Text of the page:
The Fat Smash Diet

Medically Reviewed by Christine Mikstas, RD, LD on June 13, 2024
4 min read

If you’re ready to “smash” bad eating habits in favor of building good ones, The Fat Smash Diet might be for you.

The name may sound radical, but the plan is based on healthy principles. For instance, you eat a lot of fruits and vegetables.

It's not an overnight fix. Give it 90 days, and you'll change your relationship with food.

The plan comes from Ian K. Smith, MD, who served on President Barack Obama’s Council on Fitness, Sports & Nutrition and is the author of other diet books including Shred and The 4-Day Diet.

This diet has four phases:

  1. Detox: The program starts with a 9-day vegetarian “detox” phase based on meals of mostly produce. Meat, fish, pasta, and alcohol are forbidden.
  2. Foundation: This phase loosens up. You can have meats, fish, and some alcohol and healthy grains and fats. You exercise a bit longer, too.
  3. Construction: You add more variety to the diet to sharpen your focus on portion control.
  4. Temple: You keep adding more foods, and work to get back on track if you had any slip-ups on the plan.

The plan starts out strict, but it becomes pretty easy to follow later on, and it leaves you with good habits that last.

Limitations: You have the most limitations during the diet’s first phase. It only lasts 9 days, but it's a big change from the typical American diet.

Cooking and shopping: You can buy many foods ready-made. But preparing at home is recommended so that you control portion sizes and know exactly what's in it. The book includes easy sample recipes for each phase.

Packaged foods or meals: No.

In-person meetings: No.

Exercise: Exercise is required, and you'll work out longer and harder in each phase. You start with at least 30 minutes of cardio training, and gradually add more time. You start weight training in the last phase of the plan.

Vegetarians and vegans: Yes. You just need alternate proteins to substitute for the meats, eggs, and dairy products.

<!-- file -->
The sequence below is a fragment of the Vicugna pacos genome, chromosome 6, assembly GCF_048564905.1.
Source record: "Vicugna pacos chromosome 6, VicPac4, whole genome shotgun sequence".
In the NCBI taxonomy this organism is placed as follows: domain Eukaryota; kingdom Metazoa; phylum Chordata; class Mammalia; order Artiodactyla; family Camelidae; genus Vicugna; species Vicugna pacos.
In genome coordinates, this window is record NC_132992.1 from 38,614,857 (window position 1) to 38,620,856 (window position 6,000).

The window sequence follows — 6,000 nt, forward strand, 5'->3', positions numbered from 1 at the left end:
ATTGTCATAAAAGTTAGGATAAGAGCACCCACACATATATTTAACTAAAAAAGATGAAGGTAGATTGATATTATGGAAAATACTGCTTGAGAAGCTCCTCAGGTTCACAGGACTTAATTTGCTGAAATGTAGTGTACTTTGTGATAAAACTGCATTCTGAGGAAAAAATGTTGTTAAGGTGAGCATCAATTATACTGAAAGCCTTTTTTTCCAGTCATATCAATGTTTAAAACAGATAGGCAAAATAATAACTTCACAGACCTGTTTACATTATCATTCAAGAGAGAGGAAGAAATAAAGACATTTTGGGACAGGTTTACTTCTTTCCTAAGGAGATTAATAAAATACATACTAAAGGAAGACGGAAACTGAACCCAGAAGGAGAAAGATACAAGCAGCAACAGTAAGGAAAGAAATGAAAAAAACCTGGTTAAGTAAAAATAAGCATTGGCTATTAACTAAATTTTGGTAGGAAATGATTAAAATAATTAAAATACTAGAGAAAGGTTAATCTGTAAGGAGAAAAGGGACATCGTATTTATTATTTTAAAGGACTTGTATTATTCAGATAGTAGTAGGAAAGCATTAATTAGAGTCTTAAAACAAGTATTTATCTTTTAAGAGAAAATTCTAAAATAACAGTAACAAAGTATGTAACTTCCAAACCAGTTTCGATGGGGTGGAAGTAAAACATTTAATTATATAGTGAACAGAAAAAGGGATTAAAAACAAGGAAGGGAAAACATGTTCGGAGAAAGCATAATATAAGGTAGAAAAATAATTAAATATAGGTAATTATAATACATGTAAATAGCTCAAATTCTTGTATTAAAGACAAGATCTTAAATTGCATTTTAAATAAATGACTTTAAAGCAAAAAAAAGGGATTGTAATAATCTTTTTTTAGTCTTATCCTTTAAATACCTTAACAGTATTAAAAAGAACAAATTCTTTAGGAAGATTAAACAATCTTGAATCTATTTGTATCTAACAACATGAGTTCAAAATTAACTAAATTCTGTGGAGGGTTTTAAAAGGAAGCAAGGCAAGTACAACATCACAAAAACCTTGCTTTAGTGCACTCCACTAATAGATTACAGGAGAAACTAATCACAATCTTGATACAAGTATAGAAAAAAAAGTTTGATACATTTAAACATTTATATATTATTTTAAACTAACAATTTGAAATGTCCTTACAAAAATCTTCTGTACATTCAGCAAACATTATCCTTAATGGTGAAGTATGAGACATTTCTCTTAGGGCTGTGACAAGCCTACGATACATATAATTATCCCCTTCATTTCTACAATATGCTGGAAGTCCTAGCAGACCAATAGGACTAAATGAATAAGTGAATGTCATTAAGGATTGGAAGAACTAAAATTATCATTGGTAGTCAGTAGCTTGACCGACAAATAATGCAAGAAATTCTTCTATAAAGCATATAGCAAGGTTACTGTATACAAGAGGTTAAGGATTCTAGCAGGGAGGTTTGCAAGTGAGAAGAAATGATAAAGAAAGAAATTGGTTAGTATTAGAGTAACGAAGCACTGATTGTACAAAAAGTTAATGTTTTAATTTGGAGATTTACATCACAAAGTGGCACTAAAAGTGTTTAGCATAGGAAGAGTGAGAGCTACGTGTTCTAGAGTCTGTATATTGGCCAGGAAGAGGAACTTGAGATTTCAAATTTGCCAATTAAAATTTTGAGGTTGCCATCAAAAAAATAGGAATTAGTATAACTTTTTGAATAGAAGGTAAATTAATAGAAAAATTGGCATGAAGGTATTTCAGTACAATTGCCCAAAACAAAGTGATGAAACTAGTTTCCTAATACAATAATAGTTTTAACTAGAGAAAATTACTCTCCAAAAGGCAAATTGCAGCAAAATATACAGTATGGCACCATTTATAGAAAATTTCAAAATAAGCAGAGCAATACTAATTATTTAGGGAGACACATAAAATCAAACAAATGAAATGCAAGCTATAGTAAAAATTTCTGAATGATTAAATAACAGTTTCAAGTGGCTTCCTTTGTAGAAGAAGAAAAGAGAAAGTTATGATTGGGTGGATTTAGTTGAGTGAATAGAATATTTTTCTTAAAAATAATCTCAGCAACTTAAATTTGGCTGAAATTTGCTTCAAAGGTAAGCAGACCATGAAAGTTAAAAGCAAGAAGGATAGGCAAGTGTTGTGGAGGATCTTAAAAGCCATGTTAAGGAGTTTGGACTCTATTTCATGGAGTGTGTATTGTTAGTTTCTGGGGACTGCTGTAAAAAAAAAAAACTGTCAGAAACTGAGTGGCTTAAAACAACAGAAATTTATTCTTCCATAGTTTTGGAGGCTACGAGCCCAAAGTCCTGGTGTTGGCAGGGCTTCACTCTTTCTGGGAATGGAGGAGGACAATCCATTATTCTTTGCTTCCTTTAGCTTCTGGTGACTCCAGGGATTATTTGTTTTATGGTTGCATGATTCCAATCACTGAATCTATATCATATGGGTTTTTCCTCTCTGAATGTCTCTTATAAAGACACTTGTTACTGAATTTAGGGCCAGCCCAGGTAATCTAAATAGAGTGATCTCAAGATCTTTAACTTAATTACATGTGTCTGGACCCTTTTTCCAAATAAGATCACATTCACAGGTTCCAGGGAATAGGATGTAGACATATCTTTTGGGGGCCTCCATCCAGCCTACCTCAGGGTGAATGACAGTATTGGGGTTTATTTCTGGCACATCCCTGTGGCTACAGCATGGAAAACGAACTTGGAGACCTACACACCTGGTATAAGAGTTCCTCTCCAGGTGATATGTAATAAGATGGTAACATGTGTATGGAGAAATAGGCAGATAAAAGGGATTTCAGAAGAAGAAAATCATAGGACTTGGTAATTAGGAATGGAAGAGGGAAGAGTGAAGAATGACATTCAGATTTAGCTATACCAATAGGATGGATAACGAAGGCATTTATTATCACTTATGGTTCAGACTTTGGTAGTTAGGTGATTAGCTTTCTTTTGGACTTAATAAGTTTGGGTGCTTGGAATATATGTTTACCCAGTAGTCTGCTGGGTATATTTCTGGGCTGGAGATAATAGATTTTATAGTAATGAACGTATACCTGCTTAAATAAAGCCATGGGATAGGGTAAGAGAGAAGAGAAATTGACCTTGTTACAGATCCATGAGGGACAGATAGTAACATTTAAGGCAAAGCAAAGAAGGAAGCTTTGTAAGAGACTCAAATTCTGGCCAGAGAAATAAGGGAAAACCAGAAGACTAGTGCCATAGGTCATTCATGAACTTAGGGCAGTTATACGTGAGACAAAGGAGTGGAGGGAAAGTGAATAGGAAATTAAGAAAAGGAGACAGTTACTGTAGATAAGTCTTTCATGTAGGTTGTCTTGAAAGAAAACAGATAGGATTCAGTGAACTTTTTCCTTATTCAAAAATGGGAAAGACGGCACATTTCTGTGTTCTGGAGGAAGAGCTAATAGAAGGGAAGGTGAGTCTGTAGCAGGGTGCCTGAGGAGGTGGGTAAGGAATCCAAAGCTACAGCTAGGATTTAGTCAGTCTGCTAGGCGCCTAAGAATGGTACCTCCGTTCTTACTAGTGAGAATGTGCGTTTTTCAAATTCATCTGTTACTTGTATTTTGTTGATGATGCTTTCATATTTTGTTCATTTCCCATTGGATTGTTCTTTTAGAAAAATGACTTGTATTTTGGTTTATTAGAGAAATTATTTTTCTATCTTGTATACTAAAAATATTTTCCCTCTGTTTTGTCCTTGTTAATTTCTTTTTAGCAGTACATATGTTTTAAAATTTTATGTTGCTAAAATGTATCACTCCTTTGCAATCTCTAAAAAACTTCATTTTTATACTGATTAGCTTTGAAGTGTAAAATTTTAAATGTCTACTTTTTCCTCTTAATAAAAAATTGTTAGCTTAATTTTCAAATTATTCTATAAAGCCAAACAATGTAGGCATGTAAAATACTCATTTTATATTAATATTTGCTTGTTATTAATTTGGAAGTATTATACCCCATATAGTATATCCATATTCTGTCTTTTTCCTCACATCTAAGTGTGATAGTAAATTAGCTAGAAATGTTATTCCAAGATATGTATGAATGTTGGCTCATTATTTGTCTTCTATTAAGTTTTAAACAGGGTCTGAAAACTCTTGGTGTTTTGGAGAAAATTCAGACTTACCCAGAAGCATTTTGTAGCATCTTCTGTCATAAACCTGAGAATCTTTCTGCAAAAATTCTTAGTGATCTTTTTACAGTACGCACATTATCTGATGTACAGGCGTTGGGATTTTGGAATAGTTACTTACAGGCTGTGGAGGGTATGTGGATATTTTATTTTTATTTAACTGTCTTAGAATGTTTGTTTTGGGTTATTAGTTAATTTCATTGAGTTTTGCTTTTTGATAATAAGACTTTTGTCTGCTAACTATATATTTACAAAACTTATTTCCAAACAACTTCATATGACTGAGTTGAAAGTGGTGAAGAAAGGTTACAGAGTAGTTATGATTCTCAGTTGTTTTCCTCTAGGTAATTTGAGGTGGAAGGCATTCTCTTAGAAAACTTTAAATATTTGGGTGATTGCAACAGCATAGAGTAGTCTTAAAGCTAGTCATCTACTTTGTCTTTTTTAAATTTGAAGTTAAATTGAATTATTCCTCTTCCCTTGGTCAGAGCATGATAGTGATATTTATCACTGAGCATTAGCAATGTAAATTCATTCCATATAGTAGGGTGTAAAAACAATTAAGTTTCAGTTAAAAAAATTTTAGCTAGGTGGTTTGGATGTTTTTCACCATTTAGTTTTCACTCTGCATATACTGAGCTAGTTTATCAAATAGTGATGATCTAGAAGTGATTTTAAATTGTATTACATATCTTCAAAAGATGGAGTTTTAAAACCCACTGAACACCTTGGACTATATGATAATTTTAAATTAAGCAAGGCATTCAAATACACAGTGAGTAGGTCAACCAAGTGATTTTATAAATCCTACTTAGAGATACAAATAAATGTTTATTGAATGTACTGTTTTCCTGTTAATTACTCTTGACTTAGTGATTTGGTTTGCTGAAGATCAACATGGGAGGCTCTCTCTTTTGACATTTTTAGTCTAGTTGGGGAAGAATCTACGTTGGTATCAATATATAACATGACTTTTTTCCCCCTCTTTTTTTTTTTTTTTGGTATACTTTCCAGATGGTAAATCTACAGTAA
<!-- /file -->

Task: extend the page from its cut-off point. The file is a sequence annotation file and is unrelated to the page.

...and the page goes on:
Gluten-free diet: Gluten isn't the focus of this diet, but if you want to go gluten-free, you can make that work.

Cost: Grocery costs are likely to be similar to what they were before you started the plan.


Does It Work?

There is no research on the success of this specific plan or the long-term results people can expect. The plan includes a very restrictive first phase and semi-restrictive second phase, but overall it is based on healthy eating principles, which make weight loss likely.

Is It Good for Certain Conditions?

Except for the first two phases, the plan is in line with major health organization recommendations for weight loss. It promotes eating a diet low in saturated fat and high in fruits and vegetables, making it a sensible choice for people with high cholesterol, diabetes, high blood pressure, or heart disease.

That being said, you will still need to talk to your doctor for guidance on medication changes and how much exercise is right for you. Changes in diet, exercise, and weight loss affect the amount of diabetes, blood pressure, and other medications you might need.

You also still need to follow the advice of your doctor or nutritionist about how much salt and carbs you should be eating.

The Final Word

The strengths of this diet are its focus on healthy eating and exercise and the fact that it does not exclude food groups.

The diet might work for you if you want lots of direction about what to eat, though it may not provide enough long-term support, because it’s only a 90-day plan.

The cons are that it starts off very restrictive, isn’t very flexible, and doesn't have a plan for weight maintenance.

Beware: Regaining lost weight is common when maintenance -- and the challenges that go along with it -- is not a focal point of a diet.

The plan gradually increases exercise to an hour a day, so if you hate to exercise, or have physical limitations, it may not be for you.

There’s also a fair amount of food preparation involved, so if you prefer dining out or eating convenience foods, you might find this diet tough to follow.

Keep in mind that the health risks associated with "detox diets" are not known. So if you try the diet, be cautious and listen to your doctor and your body.